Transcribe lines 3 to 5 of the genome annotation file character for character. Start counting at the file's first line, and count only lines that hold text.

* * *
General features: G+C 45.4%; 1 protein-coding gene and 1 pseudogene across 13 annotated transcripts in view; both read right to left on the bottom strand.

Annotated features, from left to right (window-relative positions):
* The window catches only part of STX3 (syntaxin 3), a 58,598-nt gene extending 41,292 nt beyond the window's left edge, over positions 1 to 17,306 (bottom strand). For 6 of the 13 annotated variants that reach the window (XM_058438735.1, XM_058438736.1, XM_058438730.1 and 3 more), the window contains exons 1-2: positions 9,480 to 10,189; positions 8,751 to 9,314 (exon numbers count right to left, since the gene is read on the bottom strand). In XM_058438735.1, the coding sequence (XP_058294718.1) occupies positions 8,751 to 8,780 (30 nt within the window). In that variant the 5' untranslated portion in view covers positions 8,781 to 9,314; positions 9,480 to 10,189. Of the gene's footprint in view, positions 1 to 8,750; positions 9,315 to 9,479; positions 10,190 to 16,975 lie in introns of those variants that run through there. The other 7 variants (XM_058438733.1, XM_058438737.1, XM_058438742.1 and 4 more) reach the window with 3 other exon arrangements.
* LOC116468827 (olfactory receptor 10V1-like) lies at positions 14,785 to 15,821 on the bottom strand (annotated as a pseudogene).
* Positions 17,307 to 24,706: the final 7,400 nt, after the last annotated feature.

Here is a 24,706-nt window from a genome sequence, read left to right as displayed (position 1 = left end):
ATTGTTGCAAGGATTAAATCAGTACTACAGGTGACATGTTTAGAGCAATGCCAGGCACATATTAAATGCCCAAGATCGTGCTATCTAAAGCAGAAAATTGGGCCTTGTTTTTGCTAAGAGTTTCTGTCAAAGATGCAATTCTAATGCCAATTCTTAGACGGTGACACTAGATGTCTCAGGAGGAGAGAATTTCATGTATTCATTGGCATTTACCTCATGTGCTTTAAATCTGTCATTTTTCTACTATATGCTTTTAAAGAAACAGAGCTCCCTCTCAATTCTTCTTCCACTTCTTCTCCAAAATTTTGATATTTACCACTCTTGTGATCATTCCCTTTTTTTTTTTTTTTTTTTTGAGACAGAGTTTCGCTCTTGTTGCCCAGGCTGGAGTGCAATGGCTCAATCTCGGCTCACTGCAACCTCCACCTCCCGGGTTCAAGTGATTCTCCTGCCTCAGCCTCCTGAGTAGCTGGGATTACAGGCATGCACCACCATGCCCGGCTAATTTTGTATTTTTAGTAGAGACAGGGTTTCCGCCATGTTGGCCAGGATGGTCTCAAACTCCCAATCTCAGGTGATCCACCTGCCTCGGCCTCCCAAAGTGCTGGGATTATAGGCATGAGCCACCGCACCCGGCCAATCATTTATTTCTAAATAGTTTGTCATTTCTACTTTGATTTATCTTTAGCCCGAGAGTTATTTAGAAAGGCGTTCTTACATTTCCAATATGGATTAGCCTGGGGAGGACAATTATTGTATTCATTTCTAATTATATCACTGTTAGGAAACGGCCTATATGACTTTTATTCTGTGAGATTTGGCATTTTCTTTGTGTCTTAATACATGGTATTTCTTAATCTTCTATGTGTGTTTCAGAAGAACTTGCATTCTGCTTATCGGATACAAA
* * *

* The window catches only part of STX3 (syntaxin 3), a 58,598-nt gene extending 41,292 nt beyond the window's left edge, over positions 1 to 17,306 (bottom strand). For 6 of the 13 annotated variants that reach the window (XM_058438735.1, XM_058438736.1, XM_058438730.1 and 3 more), the window contains exons 1-2: positions 9,480 to 10,189; positions 8,751 to 9,314 (exon numbers count right to left, since the gene is read on the bottom strand). In XM_058438735.1, the coding sequence (XP_058294718.1) occupies positions 8,751 to 8,780 (30 nt within the window). In that variant the 5' untranslated portion in view covers positions 8,781 to 9,314; positions 9,480 to 10,189. Of the gene's footprint in view, positions 1 to 8,750; positions 9,315 to 9,479; positions 10,190 to 16,975 lie in introns of those variants that run through there. The other 7 variants (XM_058438733.1, XM_058438737.1, XM_058438742.1 and 4 more) reach the window with 3 other exon arrangements.
* LOC116468827 (olfactory receptor 10V1-like) lies at positions 14,785 to 15,821 on the bottom strand (annotated as a pseudogene).
* Positions 17,307 to 24,706: the final 7,400 nt, after the last annotated feature.